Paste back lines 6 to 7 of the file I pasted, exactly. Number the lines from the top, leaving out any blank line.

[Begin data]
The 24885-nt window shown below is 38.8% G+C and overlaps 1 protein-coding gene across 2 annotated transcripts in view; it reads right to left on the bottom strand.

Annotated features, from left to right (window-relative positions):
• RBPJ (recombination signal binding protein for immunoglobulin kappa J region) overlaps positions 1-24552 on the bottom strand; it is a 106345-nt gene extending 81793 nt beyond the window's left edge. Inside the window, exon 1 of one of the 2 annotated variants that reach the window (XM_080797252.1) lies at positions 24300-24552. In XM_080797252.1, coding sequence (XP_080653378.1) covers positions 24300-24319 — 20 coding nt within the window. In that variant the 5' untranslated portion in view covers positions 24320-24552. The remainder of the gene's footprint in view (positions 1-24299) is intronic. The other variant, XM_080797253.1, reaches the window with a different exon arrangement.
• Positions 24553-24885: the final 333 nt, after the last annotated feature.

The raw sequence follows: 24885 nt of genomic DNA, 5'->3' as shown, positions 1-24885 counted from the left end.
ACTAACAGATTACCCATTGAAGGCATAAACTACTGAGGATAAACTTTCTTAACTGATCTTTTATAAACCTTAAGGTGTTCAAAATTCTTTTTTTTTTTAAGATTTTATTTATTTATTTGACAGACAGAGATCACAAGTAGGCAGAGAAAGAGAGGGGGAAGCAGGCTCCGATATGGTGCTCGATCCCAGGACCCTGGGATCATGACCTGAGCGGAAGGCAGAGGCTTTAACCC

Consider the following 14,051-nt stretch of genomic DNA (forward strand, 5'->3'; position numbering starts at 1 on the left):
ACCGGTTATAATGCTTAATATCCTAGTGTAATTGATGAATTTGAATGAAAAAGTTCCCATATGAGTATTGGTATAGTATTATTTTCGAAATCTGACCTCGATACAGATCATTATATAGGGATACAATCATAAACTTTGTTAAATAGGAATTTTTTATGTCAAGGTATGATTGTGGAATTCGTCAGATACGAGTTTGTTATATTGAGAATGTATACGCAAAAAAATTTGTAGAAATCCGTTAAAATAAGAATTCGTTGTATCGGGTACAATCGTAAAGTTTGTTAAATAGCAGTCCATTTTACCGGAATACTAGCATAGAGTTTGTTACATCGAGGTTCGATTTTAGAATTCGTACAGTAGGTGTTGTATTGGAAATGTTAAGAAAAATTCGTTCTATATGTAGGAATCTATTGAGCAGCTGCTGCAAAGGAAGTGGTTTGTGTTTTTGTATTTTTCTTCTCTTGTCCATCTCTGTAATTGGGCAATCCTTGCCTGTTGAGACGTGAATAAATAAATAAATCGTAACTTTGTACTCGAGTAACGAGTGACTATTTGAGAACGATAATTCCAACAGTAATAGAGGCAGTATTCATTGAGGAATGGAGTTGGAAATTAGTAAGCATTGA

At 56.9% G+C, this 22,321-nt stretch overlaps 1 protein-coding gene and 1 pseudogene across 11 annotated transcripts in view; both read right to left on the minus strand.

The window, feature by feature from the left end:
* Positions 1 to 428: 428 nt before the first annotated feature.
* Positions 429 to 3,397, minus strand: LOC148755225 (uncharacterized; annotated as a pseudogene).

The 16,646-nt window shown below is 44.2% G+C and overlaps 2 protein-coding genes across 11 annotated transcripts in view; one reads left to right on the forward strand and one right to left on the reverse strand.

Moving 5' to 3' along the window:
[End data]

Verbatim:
ACTAACAGATTACCCATTGAAGGCATAAACTACTGAGGATAAACTTTCTTAACTGATCTTTTATAAACCTTAAGGTGTTCAAAATTCTTTTTTTTTTTAAGATTTTATTTATTTATTTGACAGACAGAGATCACAAGTAGGCAGAGAAAGAGAGGGGGAAGCAGGCTCCGATATGGTGCTCGATCCCAGGACCCTGGGATCATGACCTGAGCGGAAGGCAGAGGCTTTAACCC

Consider the following 14,051-nt stretch of genomic DNA (forward strand, 5'->3'; position numbering starts at 1 on the left):